‘One of the points of focus was just talking about the environment. Even though we hosted the regionals and some of the girls have been down here to watch state, it’s totally different when you are playing with the pressure of the crowd. So we spent a lot of time talking about that.” Chris Jacob Cherry Creek High School girls tennis coach

Shootouts are acceptable during the regular season but not in the playoffs. So suggestions are needed. Maybe let the teams continue to play 9 vs. 9 or even 7 vs. 7 until a team gets that Golden Goal. Jim Benton is a sports writer for Colorado Community Media. He has been covering sports in the Denver area since 1968. He can be reached at jbenton@coloradocommunitymedia.com or at 303-566-4083.

Answers

THANKS for

PLAYING!

© 2016 King Features Synd., Inc.

Solution


Arvada Press 31

May 17, 2018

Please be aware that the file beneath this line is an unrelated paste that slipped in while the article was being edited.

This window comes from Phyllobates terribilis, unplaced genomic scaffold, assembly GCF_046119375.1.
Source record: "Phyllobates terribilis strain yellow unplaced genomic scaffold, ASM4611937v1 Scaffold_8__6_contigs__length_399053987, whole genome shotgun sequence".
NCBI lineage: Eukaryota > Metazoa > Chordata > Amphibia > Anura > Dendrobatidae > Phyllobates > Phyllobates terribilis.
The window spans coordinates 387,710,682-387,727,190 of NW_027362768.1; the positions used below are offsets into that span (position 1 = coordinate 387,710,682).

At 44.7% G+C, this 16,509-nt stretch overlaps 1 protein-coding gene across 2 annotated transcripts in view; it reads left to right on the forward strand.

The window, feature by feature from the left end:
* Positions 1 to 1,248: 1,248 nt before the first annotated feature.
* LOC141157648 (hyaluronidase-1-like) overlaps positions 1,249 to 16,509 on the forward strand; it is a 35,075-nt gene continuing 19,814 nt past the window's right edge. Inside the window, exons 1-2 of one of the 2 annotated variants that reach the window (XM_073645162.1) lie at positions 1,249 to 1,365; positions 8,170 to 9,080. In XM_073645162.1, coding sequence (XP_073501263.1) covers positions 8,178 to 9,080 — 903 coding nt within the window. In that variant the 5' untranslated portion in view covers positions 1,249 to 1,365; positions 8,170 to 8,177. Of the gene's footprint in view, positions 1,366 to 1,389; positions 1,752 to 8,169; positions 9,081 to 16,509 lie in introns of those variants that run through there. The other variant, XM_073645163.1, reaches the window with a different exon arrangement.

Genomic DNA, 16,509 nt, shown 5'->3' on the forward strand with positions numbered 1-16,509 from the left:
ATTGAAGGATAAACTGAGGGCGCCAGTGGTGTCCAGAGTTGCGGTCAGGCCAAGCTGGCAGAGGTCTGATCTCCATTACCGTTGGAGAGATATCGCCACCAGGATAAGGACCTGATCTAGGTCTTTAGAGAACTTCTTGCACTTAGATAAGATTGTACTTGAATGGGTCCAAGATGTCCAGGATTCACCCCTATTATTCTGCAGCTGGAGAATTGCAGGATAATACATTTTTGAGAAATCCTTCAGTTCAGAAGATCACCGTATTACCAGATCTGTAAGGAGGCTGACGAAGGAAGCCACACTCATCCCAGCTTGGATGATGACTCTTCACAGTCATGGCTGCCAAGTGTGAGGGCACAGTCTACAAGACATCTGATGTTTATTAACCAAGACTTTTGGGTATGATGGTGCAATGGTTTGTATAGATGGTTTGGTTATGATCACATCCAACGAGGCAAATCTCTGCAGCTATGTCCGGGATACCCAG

Standley Lake girls soccer punches ticket to 4A state BY DENNIS PLEUSS JEFFCO PUBLIC SCHOOLS

LAKEWOOD — Standley Lake’s girls soccer team answered an earlymorning wake-up call May 12. The No. 8-seeded Gators faced off against No. 24 Lewis-Palmer at Lakewood Memorial Field before any of the other Class 4A 2nd round state tournament games we even thinking about warming up. “The girls requested a 10 a.m. game and they definitely showed up for it,” Standley Lake coach Derek Cortvriendt said after the Gators took a 2-1 victory to advance to the state quarterfinals Wednesday, May 16. The eventual-game winning goal for Standley Lake (12-4-1 record) came off the foot of freshman Dani Bird in the 58th minute. Junior Haley Klasner served in a corner kick that Bird redirected into the back of the net to give the Gators a 2-1 lead over Lewis-Palmer. “Dani had got a lot of corner kick goals this season,” Klasner said. “I knew someone would come through.” The goal by Bird was a big lift for Standley Lake after Lewis-Palmer tied the game up at 1-1 just before halftime. The Rangers were able to even things up when senior Tori Fugate fired a shot on a breakaway in the 38th minute. The shot trickled past Smith to tie things up at 1-1 going into halftime.

Public Notice